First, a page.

Wednesday, July 18, 2007

Russia's Withdrawal From The CFE Treaty And How The United States And NATO Are Fueling Russian Revanchism

Russia's announced withdrawal from the Conventional Armed Forces in Europe (CFE) Treaty, while disturbing, did not surprise this blogger. I have previously cited provocative American behavior as possible fuel for Russian revanchism. The neoconservative vision of an American hegemony overriding the security interests of other countries, the implementation of which has already help transform much of Iraq into a charnel house, is now threatening to provoke renewed Washington-Moscow nuclear tensions.

Ivan Eland is Director of the Center on Peace & Liberty at The Independent Institute and Assistant Editor of The Independent Review. Dr. Eland has been Director of Defense Policy Studies at the Cato Institute, Principal Defense Analyst at the Congressional Budget Office, Evaluator-in-Charge (national security and intelligence) for the U.S. General Accounting Office, and Investigator for the House Foreign Affairs Committee. In a guest essay published on the website on July 18th, 2007, Eland warns of an unnecessary confrontation with a resurgent Russia.

Click HERE to read original essay.

Premise: Eland reminds us that those of us who opposed the expansion of NATO in 1999 (admitting Poland, Hungary, and the Czech Republic) and 2004 (Slovenia, Slovakia, Bulgaria, Romania, and the former Soviet republics of Latvia, Estonia, and Lithuania) warned that it would lead to problems with Russia. Those problems have arrived. A resurgent Russia—flush with oil revenues and a strong leader who is using accumulated anti-U.S. resentments to become even more autocratic—has just suspended the Conventional Armed Forces in Europe Treaty in retaliation for U.S. abrogation of the Anti-ballistic Missile (ABM) Treaty and U.S. plans to put components of a missile defense system into Poland and the Czech Republic. Eland's overall premise is that Russian revanchism is driven by "fear of encirclement".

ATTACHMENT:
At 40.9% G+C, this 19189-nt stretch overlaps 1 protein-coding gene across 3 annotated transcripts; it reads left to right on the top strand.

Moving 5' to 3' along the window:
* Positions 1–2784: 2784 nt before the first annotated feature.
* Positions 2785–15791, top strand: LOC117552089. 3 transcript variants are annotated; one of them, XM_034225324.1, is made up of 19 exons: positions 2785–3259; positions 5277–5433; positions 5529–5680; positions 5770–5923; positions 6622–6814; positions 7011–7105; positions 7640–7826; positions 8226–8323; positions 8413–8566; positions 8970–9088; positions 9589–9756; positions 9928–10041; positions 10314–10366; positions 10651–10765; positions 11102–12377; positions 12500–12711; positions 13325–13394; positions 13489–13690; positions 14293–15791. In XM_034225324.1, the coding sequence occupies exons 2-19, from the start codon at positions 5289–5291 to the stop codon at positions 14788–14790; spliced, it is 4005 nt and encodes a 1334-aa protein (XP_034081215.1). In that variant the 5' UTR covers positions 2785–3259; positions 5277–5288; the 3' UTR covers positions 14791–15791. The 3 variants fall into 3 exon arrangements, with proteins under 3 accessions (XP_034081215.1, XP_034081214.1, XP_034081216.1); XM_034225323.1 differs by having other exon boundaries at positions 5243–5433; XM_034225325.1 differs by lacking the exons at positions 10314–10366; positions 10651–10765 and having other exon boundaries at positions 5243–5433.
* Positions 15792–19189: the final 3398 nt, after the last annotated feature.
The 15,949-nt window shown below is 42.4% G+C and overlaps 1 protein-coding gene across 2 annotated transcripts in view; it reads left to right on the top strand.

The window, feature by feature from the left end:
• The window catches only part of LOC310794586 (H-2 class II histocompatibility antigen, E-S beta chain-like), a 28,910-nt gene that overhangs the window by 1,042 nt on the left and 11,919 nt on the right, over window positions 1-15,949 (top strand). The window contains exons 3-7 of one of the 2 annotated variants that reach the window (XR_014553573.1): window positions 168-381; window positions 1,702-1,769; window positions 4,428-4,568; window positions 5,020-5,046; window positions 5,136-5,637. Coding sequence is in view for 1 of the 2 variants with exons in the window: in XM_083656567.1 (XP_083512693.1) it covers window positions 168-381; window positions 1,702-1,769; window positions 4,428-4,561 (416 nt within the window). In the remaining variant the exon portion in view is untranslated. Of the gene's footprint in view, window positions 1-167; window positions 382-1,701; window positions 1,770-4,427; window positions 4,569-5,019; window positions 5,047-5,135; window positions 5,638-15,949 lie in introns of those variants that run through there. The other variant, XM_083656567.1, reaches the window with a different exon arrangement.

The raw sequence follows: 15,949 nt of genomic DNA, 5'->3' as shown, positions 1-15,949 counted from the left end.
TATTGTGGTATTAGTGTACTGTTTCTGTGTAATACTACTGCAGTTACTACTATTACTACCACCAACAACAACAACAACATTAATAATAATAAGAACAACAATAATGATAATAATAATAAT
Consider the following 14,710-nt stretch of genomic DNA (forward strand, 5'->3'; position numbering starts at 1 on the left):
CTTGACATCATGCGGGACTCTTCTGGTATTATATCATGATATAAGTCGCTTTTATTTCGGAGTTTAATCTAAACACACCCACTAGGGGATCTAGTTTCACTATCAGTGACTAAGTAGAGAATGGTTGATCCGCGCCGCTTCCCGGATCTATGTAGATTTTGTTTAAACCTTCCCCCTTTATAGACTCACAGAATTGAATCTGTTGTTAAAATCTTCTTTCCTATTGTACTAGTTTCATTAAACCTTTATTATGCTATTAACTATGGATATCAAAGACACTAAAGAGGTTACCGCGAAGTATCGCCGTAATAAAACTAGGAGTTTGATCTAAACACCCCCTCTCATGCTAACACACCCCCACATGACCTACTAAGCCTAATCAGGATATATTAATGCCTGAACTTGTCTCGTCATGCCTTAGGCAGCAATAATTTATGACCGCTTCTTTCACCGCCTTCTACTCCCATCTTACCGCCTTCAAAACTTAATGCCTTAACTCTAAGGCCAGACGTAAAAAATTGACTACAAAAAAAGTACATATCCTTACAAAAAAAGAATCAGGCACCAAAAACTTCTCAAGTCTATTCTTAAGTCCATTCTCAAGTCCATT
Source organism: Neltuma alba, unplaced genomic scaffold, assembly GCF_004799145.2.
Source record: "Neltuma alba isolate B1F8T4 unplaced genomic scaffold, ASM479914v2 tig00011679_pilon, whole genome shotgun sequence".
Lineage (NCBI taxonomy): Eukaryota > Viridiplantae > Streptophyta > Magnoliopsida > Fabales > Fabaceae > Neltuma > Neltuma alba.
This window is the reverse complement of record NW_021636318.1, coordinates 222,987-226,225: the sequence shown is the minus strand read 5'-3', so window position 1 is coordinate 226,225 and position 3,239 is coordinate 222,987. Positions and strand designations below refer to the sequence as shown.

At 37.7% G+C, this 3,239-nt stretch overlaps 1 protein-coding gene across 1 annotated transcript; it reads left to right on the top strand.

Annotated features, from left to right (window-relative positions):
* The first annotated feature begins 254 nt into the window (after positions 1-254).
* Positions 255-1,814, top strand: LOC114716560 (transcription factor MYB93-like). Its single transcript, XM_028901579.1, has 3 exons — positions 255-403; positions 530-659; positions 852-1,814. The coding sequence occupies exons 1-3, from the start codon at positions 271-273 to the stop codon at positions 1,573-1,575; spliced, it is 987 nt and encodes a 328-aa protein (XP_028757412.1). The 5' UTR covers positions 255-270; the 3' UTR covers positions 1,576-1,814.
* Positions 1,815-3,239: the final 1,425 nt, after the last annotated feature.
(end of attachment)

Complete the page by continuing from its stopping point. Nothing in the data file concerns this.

Summary: The unilateral Russian abrogation of CFE is more than just a diplomatic move. The Russians now claim they reserve the right to redeploy tanks and heavy artillery on their western and southern borders and will stop allowing inspectors to verify their compliance with the treaty.

Eland considers this a tit-for-tat Russian action based upon perceived American violations of the "Two Plus Four Treaty", originally signed by former President George H.W. Bush and former Soviet President Mikhail Gorbachev in 1990 after the dismantling of the Warsaw Pact and the Soviet Union itself. The treaty was intended to allow for both the reunification of Germany and its full integration into Western Europe. However, because of two bloody world wars between Russia and Germany, much of which were fought on Russian soil at a cost of millions of Russian lives, Russia understandably wanted some guarantees that a German-strengthened NATO would not pose a security risk. Consequently, pursuant to the treaty, the United States pledged not to station foreign troops or nuclear weapons in the eastern part of Germany, and not to expand NATO eastward.

However, since that time, in at least an implicit violation of the treaty, NATO has added ten new countries. Ukraine, Russia’s largest and most powerful neighbor, is next on the list. Even during the Cold War, despite moral justification to do so, the United States implicitly recognized Soviet primacy in Eastern Europe by not attempting to change it militarily. The American betrayal of the 1956 Hungarian Revolution locked this principle into place in the Russian mind. But now, as an apparent "reward" for Russian flexibility on Germany and Eastern Europe, the United States is assertively and unilaterally intervening in the affairs of the border states. As a result, Russia is beginning to feel encircled.